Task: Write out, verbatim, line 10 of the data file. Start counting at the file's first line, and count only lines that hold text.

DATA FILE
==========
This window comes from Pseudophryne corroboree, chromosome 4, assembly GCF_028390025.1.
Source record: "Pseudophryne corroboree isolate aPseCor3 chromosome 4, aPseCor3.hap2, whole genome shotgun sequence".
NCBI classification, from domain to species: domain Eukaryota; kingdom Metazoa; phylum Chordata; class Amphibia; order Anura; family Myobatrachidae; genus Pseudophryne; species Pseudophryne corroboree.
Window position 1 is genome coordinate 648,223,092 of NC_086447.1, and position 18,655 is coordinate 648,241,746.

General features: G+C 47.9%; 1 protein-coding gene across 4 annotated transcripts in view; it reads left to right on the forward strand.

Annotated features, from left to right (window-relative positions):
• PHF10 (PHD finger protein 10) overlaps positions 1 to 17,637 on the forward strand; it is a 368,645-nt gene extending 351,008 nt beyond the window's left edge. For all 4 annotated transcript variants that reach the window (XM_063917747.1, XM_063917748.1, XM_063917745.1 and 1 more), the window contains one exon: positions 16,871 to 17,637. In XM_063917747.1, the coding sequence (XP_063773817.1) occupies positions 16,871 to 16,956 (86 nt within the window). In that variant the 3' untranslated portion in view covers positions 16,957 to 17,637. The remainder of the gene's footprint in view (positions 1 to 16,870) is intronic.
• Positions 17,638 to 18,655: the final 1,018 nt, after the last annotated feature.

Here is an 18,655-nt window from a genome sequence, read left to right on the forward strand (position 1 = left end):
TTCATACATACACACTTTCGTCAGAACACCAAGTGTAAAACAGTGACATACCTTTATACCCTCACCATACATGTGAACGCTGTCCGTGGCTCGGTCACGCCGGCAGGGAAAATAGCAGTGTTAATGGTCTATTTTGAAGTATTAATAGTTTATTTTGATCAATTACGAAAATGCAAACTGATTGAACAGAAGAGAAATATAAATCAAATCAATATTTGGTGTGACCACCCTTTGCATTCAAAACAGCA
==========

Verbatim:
TTCATACATACACACTTTCGTCAGAACACCAAGTGTAAAACAGTGACATACCTTTATACCCTCACCATACATGTGAACGCTGTCCGTGGCTCGGTCACGCCGGCAGGGAAAATAGCAGTGTTAATGGTCTATTTTGAAGTATTAATAGTTTATTTTGATCAATTACGAAAATGCAAACTGATTGAACAGAAGAGAAATATAAATCAAATCAATATTTGGTGTGACCACCCTTTGCATTCAAAACAGCA